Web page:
When the 5-foot-7, 165 pound student couldn't be located later that day, family and friends were perplexed. They described Abel as funny, likable, trustworthy -- "a really nice guy." It simply wasn't like him to wander off without leaving word. Local authorities immediately understood the situation and responded quickly. Without delay, they began searching -- but found nothing.

Classmates said Abel's disappearance was particularly strange given his passion for school. The 19-year-old was attending Iowa State on an academic, four-year, tuition scholarship. Something had gone terribly wrong, and volunteers and rescue teams were soon summoned to broaden the search. On Monday, groups of Iowa State University students fanned out and began looking around campus buildings and residential areas. They went door to door asking residents whether they had seen Abel -- but he had disappeared without a trace.

The mystery of the student's whereabouts ended shortly after 6 PM on Tuesday April 3 when a body was found in Lake LaVerne. Paramedics assisted divers as the corpse slowly emerged from the water under a blue tarp.

"Upon recovery, the body was examined and was positively identified as that of Abel Merlos Bolanos," said Iowa State Police Commander Gene Deisinger. "We are grief-stricken by the results," said a written statement by the family, read by Deisinger.

What could possibly have happened to Abel? Autopsy reports may eventually yield some answers. Officer Deisinger said there are no "obvious signs of foul play" but commented, "Cause of death has not yet been determined and the case remains under investigation."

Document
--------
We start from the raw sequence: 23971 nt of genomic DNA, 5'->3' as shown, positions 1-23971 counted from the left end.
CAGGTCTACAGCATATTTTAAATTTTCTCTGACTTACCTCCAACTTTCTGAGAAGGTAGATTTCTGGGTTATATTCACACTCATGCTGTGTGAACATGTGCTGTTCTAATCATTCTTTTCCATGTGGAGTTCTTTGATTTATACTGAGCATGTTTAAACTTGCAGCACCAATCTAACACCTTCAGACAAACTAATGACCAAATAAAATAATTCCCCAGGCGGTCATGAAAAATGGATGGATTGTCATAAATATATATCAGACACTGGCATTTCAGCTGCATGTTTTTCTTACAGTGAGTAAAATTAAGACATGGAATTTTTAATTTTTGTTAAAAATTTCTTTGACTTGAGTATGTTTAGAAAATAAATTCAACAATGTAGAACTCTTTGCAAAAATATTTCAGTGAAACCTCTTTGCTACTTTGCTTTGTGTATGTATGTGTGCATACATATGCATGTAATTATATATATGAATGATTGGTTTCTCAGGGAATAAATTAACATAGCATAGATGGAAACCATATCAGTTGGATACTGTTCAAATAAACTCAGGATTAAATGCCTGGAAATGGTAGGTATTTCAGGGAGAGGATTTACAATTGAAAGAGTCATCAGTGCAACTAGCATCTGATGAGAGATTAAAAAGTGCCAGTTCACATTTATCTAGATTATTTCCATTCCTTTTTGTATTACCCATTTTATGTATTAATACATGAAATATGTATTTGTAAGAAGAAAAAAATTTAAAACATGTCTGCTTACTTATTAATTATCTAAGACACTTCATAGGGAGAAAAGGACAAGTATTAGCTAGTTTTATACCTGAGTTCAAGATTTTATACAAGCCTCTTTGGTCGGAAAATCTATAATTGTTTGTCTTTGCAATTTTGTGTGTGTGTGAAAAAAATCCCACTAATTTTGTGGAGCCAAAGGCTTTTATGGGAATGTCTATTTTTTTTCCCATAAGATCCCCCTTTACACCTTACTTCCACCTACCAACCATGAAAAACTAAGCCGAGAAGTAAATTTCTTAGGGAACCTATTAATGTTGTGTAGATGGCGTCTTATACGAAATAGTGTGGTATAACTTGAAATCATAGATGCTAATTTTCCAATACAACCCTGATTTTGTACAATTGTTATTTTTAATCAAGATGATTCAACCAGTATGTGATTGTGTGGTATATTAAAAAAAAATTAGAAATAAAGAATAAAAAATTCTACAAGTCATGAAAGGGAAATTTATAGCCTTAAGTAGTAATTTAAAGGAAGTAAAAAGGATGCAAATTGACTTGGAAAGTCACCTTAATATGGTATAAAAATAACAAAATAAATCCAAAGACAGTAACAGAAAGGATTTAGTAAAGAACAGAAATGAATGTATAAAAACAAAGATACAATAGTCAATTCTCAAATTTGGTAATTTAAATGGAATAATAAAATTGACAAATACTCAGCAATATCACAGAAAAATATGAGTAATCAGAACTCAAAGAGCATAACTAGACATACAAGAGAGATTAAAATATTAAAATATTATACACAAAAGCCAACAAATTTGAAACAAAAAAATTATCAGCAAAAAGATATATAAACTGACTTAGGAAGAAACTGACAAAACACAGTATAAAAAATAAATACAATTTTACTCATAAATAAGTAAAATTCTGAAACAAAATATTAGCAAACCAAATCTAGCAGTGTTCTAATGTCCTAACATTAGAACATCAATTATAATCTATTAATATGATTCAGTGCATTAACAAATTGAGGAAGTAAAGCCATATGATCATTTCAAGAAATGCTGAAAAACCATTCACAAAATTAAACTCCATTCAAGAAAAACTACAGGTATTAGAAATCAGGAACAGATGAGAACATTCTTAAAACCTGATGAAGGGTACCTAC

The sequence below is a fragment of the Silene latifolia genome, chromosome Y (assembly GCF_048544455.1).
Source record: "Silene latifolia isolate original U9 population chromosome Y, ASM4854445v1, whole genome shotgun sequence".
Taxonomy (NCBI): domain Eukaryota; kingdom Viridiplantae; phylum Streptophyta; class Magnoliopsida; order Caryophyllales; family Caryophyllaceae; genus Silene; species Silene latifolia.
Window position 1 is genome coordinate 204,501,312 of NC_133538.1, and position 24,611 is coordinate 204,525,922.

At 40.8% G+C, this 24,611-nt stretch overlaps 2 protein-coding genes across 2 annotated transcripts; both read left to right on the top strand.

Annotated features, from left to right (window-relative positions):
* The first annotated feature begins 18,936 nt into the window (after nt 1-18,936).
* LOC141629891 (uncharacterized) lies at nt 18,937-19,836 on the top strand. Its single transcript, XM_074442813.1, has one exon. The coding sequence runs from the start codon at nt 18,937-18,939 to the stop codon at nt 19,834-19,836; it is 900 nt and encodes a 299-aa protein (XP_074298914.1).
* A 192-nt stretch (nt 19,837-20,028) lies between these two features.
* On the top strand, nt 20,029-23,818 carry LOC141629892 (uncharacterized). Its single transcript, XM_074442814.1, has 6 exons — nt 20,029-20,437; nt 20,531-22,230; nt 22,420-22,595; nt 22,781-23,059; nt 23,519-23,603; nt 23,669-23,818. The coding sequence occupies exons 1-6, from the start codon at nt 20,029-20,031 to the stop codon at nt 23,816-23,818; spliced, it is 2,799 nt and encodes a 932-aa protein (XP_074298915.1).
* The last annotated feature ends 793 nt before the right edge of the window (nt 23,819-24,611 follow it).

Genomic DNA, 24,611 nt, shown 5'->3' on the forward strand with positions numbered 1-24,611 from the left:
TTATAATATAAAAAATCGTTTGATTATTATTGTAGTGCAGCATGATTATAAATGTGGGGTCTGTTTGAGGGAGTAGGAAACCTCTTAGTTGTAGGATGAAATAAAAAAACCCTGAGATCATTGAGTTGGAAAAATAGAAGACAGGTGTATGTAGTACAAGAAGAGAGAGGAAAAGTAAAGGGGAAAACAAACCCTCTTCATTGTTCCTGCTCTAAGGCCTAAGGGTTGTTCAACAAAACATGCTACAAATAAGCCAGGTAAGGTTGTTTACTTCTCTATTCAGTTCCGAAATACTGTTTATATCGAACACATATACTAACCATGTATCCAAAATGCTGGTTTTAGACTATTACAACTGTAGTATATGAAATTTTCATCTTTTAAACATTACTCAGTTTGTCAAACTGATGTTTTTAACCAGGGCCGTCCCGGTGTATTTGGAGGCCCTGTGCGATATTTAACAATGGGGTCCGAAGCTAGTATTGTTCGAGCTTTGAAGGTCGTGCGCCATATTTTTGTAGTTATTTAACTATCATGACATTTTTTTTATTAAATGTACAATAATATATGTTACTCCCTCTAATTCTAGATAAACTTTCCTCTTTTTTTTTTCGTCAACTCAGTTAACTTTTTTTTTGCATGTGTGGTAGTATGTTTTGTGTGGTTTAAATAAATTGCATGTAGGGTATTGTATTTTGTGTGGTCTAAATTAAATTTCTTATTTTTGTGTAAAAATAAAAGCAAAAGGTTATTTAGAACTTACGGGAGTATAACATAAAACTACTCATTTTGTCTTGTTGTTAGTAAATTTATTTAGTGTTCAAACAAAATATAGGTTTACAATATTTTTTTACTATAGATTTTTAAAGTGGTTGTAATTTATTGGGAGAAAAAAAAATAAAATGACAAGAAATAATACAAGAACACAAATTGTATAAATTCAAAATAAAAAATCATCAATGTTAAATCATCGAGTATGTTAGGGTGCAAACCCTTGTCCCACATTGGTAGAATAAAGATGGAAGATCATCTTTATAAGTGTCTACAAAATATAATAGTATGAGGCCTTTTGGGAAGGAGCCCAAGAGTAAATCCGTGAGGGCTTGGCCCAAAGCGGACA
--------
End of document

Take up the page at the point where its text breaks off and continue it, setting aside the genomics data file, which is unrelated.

Reportedly Abel was drinking at the party, however no one recalls him being upset or out of sorts in any way. How did he end up near the water? "How he got to the Lake LaVerne area is one of the several things under investigation," Deisinger said.

On Wednesday, April 4, friends at Iowa State mourned the death at a candlelight vigil in remembrance of Abel Merlos Bolanos.

Bolanos Search

The Truth About Chris Jenkins

Chris Jenkins

November 20, 2006

Speaking to stunned reporters at a news conference, Minneapolis Chief of Police Tim Dolan said, "Sometimes we make mistakes. In this case, we made a mistake."

Perhaps nobody will ever know exactly how or why Chris Jenkins died, but we can certainly now say his death was not a fluke accident. Chris did not just get drunk and clumsily stumble into the river. He did not suddenly forget about his family and friends, wander off, and drown by mistake. It is not true that he killed himself. Chris Jenkins did not commit suicide.

Confirming suspicions long-held by many, Minneapolis police announced that they believe Chris Jenkins died after he was thrown off a bridge in downtown Minneapolis. Investigators said they'd identified a murder suspect and eyewitness to the 2002 killing of the University of Minnesota student.

Steve Jenkins told reporters he and his wife, Jan Jenkins, were "shocked" when they learned the case was being reclassified as a homicide.

One can only imagine their horror and grief. But instead of withdrawing, Chris' mother and father have spoken up, as they have for four agonizing years. They spoke calmly and with compassion. With no trace of bitterness or anger or irony, Steve and Jan Jenkins thanked the police. Their grace at such a moment is the definition of dignity.